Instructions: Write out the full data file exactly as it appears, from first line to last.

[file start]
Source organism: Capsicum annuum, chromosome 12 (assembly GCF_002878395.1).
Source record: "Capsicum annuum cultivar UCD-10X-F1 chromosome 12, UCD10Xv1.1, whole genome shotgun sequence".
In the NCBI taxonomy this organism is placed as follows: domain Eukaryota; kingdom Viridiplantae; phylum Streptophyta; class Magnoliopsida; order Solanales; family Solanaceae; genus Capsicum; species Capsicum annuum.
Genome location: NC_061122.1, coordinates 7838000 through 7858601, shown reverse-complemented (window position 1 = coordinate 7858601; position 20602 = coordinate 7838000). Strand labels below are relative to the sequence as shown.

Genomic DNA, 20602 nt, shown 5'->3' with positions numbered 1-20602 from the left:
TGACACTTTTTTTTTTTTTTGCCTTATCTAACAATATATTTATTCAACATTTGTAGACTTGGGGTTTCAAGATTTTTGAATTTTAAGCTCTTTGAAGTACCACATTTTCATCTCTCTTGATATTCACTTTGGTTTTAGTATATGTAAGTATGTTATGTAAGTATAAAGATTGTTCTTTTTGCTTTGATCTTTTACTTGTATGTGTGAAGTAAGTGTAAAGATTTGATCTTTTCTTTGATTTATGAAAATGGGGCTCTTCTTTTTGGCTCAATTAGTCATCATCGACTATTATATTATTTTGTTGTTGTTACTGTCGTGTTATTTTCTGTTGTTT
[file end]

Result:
Source organism: Capsicum annuum, chromosome 12 (assembly GCF_002878395.1).
Source record: "Capsicum annuum cultivar UCD-10X-F1 chromosome 12, UCD10Xv1.1, whole genome shotgun sequence".
In the NCBI taxonomy this organism is placed as follows: domain Eukaryota; kingdom Viridiplantae; phylum Streptophyta; class Magnoliopsida; order Solanales; family Solanaceae; genus Capsicum; species Capsicum annuum.
Genome location: NC_061122.1, coordinates 7838000 through 7858601, shown reverse-complemented (window position 1 = coordinate 7858601; position 20602 = coordinate 7838000). Strand labels below are relative to the sequence as shown.

Genomic DNA, 20602 nt, shown 5'->3' with positions numbered 1-20602 from the left:
TGACACTTTTTTTTTTTTTTGCCTTATCTAACAATATATTTATTCAACATTTGTAGACTTGGGGTTTCAAGATTTTTGAATTTTAAGCTCTTTGAAGTACCACATTTTCATCTCTCTTGATATTCACTTTGGTTTTAGTATATGTAAGTATGTTATGTAAGTATAAAGATTGTTCTTTTTGCTTTGATCTTTTACTTGTATGTGTGAAGTAAGTGTAAAGATTTGATCTTTTCTTTGATTTATGAAAATGGGGCTCTTCTTTTTGGCTCAATTAGTCATCATCGACTATTATATTATTTTGTTGTTGTTACTGTCGTGTTATTTTCTGTTGTTT